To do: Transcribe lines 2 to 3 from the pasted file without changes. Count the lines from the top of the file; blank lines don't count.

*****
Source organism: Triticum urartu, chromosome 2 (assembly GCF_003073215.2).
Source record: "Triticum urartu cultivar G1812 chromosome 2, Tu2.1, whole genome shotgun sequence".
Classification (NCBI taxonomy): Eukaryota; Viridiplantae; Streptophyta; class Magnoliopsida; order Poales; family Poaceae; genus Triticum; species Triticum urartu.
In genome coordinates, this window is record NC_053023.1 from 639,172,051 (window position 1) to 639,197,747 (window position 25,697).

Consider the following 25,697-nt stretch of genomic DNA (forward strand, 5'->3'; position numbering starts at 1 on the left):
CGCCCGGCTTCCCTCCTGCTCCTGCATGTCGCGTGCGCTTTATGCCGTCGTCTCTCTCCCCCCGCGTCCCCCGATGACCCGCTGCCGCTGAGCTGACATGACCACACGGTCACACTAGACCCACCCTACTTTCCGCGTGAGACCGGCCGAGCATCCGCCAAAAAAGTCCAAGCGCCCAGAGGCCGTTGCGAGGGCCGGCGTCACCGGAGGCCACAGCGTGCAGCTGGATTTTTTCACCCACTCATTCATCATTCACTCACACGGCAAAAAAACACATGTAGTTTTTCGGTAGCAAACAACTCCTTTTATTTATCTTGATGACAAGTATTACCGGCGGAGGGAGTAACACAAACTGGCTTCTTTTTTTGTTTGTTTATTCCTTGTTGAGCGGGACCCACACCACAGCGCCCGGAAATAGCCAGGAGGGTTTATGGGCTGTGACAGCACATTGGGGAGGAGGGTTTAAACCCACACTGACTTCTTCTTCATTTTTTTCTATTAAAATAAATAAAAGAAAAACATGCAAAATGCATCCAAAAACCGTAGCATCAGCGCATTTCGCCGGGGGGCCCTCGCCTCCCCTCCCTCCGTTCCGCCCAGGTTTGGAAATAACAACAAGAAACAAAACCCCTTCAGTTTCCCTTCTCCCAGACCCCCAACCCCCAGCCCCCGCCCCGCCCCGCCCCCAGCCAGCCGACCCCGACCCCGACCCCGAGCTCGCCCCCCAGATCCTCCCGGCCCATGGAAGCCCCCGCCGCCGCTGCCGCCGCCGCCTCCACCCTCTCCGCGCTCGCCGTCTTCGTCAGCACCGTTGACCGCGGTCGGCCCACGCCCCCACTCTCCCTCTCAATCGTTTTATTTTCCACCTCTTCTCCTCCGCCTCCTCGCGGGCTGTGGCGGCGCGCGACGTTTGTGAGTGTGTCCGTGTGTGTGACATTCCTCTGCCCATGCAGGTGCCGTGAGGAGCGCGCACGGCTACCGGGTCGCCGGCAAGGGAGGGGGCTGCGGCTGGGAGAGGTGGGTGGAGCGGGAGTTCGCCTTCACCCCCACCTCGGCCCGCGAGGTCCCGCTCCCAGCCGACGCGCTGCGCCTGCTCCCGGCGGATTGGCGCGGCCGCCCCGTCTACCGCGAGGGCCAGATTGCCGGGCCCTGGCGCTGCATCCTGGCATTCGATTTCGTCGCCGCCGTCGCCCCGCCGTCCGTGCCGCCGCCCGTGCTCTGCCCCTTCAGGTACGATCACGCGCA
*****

Source record: "Triticum urartu cultivar G1812 chromosome 2, Tu2.1, whole genome shotgun sequence".
Classification (NCBI taxonomy): Eukaryota; Viridiplantae; Streptophyta; class Magnoliopsida; order Poales; family Poaceae; genus Triticum; species Triticum urartu.